The flat display screens of today typically look great. But when it comes to quantifying their output, confusion may reign. There are three main measurement tools used to gauge the output of displays. Before we get into their details, it might be helpful to review the main display technologies we are typically trying to measure.
The LCD (liquid crystal display) technology used in most of the screens found in today’s laptop and desktop computers consists of a bright LED array behind the flat-screen assembly, providing a uniform light through the display. (Liquid crystal appears to be a misnomer because crystals are thought to be brittle solids with smooth facets as in a cut diamond). Notwithstanding, liquid crystals form the moving display. Light passes through it in either of two directions depending on the polarity of the applied voltage. Thus, as the signal fluctuates, the two polarizing fields alternately transmit and block the LED backlight, forming the image in the flatscreen.
First Leaving the LED array, light passes though a polarizing filter, imparting to it a static polarization, which in the liquid crystal interacts with the fluctuating polarization to create the signal as broadcast.
The LCD screen uses a thin layer of liquid crystal placed between the two substrates containing transparent electrodes. By generating an electric field between the electrodes, separate pixels or groups of pixels are activated, creating changes in their polarizing behavior. This is what makes the video image that the viewer sees on the screen. Color is added when filters are applied to the individual pixels.
An interesting improved viewer experience involves the intentional disabling of all or parts of the LED backlight when black background is desired. This explains the deep blacks seen in upscale TVs. It is an aesthetic improvement over the gray backgrounds in earlier displays, and there are the added benefits of energy savings and heat reduction.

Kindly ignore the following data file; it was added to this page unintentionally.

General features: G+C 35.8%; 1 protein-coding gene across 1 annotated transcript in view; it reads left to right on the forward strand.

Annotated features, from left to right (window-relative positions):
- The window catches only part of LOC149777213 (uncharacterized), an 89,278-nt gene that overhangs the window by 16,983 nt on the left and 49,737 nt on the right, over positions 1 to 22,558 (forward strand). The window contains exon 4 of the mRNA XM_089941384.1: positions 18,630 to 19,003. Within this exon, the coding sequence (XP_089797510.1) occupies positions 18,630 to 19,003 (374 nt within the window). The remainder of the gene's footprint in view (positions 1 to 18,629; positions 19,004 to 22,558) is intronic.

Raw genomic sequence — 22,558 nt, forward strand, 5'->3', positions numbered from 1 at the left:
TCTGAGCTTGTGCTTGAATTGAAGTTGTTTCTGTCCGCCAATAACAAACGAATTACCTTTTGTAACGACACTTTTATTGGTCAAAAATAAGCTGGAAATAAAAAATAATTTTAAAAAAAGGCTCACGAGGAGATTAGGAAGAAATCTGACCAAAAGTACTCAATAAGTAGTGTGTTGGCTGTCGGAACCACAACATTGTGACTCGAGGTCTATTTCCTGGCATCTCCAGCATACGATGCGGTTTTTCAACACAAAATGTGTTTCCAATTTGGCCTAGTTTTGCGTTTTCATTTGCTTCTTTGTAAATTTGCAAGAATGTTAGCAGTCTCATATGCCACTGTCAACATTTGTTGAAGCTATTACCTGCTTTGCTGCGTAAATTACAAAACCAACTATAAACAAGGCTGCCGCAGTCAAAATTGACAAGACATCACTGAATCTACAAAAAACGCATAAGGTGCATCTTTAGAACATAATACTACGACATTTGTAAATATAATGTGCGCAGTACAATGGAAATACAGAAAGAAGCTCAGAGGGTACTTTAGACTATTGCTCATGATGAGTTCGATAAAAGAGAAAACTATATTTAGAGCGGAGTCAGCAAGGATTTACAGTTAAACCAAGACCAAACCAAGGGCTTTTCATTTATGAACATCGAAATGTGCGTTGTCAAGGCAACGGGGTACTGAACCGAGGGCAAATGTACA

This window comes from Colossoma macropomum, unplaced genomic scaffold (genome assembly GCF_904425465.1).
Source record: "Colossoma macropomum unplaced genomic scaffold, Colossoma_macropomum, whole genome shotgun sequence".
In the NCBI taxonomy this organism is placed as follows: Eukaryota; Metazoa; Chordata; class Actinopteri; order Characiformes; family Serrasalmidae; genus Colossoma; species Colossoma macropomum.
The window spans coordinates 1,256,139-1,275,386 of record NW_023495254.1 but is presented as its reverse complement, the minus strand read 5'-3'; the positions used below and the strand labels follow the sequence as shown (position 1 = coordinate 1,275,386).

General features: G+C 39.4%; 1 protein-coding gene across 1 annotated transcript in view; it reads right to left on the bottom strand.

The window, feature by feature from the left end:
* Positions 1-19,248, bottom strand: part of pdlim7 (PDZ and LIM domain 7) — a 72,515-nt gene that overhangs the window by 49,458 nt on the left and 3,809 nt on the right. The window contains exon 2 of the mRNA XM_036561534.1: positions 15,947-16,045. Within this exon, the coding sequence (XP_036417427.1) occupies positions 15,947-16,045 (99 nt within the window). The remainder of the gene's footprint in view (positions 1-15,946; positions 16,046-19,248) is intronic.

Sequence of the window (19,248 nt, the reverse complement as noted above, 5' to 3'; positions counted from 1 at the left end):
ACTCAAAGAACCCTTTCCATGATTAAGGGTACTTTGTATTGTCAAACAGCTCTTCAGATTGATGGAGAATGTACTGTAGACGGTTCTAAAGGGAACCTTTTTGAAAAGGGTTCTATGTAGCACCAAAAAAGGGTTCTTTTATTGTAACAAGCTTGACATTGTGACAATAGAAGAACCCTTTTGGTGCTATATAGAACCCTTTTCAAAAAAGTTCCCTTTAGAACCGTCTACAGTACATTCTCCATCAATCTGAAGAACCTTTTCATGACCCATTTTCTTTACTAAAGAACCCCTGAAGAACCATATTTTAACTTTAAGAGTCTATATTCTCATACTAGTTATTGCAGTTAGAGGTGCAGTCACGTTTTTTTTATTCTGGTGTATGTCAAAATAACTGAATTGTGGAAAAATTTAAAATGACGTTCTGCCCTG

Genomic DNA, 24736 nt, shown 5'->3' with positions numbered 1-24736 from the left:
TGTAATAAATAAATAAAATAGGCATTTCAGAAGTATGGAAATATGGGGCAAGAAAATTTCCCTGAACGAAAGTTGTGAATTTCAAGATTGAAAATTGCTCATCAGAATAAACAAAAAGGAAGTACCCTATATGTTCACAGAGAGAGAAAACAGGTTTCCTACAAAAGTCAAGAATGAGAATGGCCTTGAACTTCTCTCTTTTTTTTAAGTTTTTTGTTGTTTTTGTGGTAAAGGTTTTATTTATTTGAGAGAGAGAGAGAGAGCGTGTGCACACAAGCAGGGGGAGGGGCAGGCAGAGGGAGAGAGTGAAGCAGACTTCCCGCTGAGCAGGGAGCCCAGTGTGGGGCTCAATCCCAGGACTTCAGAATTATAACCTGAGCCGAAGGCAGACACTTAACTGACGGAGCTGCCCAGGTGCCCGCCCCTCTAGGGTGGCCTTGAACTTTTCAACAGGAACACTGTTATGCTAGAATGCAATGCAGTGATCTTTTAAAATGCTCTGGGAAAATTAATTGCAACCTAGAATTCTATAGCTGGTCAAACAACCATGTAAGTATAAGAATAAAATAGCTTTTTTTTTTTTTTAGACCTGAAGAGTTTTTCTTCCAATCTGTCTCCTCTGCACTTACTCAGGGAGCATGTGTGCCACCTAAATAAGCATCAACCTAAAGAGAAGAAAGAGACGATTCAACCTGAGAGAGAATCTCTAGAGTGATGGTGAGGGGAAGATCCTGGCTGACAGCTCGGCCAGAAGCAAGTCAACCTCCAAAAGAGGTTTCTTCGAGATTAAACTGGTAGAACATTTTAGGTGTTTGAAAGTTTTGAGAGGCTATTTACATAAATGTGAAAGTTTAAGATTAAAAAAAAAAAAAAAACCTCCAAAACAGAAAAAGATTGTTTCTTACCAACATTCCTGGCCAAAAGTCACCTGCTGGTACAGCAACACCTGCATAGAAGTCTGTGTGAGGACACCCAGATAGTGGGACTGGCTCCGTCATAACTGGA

Highly efficient LCD screens have more or less obsoleted plasma TV displays consisting of two glass plates separated by thin neon-filled gaps. The plates have parallel sets of electrodes set at right angles to one another. Voltage applied between the electrodes causes segments of the gas to glow. This illumination is sustained by a lower voltage applied to all electrodes. Because the light is created by the glowing gas, there’s no need for a backlight.
That brings us to the organic light-emitting diode (OLED) display in which an emissive electroluminescent layer contains a film of organic compound that emits light in response to an applied electric current. Each OLED pixel produces its own light, so OLED screens have superior contrast. Because OLED screens have no backlight they can be much smaller, flexible and lighter than an LCD. LCDs are generally 10 times thicker than OLEDs, which have a thickness of around 0.2 to 0.3 mm. OLED displays also use less power than comparable LCD screens. That makes OLEDs a favorite for portable devices like smartphones. And OLEDs refresh up to 200 times faster LCDs so do better at displaying sports or other fast-moving images. They also offer a large viewing angle and display truer colors when compared to LCDs. However, OLED screens don’t last as long as LCDs–The organic molecules degrade with time. Additionally, organic molecules are water sensitive, an issue for devices facing humidity or challenging environments.